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Meaningfamous with the spear
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This article is about the personal name. For the radio term, see Voice procedure. For the 1920s car, see Roger (automobile).
Meaningfamous with the spear

Roger (sometimes spelled Rodger) is primarily a common first name of Catalan, English and French usage, ("Rogier", "Rutger" in Dutch) from the Germanic elements hrod (fame) and ger (spear) meaning "famous with the spear." The Latin form of the name is Rogerius, as used by a few medieval figures.

The name Roger was transmitted to England by the Normans after the Norman Conquest along with other names such as William, Robert, Richard, and Hugh. It replaced its Anglo-Saxon cognate, Hroðgar. The variant Rosser comes from a Welsh derivation of the Old Norse Rhosier meaning “renown for his sword” (or spear) and first introduced to Wales via the Norman Invasion.[1]


Roger is also a short version of the term "Jolly Roger", which refers to a black flag with white skull and crossbones, formerly used by sea pirates since as early as 1723.

From c.1650 to c.1870, Roger was slang for the word "penis", probably due to the origin of the name involving fame with a spear.[2][3][4] Subsequently, "to roger" became a slang verb form meaning "to have sex with/ to penetrate".

In 19th century England, Roger was slang for the cloud of toxic green gas that swept through the chlorine bleach factories periodically.[5]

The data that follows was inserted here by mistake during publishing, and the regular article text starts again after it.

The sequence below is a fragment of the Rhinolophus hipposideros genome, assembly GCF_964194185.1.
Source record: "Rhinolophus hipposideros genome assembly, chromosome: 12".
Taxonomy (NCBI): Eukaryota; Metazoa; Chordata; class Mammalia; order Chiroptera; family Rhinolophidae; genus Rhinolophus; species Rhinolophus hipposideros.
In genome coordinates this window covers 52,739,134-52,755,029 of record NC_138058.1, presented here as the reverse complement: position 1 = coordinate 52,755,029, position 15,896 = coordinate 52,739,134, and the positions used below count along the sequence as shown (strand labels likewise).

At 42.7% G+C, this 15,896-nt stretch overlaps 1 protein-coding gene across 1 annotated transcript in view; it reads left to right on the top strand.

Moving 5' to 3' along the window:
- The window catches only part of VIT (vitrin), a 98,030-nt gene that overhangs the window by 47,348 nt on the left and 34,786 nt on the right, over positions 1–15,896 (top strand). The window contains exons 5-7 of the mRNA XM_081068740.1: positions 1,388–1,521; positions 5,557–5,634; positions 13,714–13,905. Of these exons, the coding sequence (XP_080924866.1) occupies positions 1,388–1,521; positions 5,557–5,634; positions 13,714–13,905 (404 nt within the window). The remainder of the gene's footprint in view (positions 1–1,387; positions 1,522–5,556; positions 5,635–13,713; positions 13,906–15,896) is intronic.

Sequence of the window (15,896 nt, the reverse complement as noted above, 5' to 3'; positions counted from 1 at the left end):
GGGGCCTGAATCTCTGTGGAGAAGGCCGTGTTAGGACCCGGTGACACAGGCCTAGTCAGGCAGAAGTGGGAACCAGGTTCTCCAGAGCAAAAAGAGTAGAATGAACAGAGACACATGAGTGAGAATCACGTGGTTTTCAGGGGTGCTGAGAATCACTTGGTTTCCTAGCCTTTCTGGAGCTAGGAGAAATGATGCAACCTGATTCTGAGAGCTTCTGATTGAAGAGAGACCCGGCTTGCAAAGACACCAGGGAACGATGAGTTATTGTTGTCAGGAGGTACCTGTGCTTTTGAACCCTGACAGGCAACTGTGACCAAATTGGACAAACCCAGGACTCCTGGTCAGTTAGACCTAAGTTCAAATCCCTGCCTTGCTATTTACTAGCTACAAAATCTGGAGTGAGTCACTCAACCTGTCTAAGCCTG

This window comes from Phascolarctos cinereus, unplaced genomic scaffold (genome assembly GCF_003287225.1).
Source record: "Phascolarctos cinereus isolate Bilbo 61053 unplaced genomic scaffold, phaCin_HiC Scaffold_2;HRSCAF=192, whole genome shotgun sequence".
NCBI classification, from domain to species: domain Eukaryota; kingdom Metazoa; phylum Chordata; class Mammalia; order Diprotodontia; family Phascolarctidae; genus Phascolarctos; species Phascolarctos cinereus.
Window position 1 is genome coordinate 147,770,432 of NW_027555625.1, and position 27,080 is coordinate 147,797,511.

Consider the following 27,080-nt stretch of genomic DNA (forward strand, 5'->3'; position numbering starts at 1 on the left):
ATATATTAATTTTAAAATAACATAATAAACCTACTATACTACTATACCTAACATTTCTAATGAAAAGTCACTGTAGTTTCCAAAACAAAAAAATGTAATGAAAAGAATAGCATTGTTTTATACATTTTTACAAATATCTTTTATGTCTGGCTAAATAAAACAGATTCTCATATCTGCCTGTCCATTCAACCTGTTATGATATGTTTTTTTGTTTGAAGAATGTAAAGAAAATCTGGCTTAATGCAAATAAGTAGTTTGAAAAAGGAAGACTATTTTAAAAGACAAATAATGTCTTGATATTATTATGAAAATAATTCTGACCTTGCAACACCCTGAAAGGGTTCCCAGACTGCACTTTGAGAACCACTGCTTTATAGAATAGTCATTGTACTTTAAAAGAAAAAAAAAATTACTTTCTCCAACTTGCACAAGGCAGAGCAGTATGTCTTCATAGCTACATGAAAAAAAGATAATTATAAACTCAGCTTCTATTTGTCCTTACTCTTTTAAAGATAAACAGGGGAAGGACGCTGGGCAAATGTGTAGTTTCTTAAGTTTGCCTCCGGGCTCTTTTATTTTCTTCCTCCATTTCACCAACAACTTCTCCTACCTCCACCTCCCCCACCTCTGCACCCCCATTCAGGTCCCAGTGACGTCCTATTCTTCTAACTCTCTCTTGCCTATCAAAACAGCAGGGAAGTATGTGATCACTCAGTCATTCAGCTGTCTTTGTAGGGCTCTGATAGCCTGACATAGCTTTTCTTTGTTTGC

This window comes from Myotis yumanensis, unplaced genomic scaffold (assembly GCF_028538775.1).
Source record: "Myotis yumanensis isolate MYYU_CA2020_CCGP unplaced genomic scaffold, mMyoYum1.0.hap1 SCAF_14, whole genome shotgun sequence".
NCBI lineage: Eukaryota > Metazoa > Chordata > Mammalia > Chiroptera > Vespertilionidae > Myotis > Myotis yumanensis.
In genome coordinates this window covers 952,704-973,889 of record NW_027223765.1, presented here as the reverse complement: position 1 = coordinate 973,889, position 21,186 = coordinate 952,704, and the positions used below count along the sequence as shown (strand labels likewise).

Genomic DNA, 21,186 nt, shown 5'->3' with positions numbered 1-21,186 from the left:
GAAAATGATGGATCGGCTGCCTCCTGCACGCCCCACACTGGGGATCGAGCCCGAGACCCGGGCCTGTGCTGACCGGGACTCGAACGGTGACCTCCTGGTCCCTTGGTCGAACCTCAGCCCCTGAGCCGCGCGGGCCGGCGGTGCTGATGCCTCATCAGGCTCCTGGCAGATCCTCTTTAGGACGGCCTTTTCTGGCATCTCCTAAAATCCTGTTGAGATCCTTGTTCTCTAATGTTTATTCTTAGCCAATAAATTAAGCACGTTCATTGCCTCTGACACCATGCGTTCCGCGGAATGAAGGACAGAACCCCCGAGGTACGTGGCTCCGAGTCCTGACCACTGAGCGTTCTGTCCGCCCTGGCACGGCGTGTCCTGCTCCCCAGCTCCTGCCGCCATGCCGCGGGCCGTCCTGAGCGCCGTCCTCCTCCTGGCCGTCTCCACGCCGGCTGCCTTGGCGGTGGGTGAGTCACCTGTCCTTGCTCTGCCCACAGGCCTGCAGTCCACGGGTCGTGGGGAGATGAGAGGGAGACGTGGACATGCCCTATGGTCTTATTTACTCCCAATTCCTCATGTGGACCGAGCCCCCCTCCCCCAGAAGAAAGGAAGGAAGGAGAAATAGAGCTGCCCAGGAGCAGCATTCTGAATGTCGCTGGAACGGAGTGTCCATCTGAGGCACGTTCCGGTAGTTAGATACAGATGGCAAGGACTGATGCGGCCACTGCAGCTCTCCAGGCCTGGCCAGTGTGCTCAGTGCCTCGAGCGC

The name "Hodge" is a corruption of Roger in England, where it was used as a colloquial term by townsfolk, implying a rustic.[6]


The following forenames are related to the English forename Roger:


Only name[edit]

See also All pages beginning with "Roger de", All pages beginning with "Roger of" and All pages beginning with "Roger van" for people with these names

Given name[edit]


Fictional characters[edit]

See also[edit]


  1. ^ Rosser - Welsh for Roger
  2. ^ Slang usage meaning penis from c.1650 to c.1870 - information from the Online Etymology Dictionary.
  3. ^ Vulgar slang usage meaning to have sexual intercourse (mainly by men) - Oxford Dictionary
  4. ^ wiktionary:roger
  5. ^ Sherard, Robert (1897). The White Slaves of England. 
  6. ^ Book of the British Countryside. London: Drive Publications. 1973. p. 366.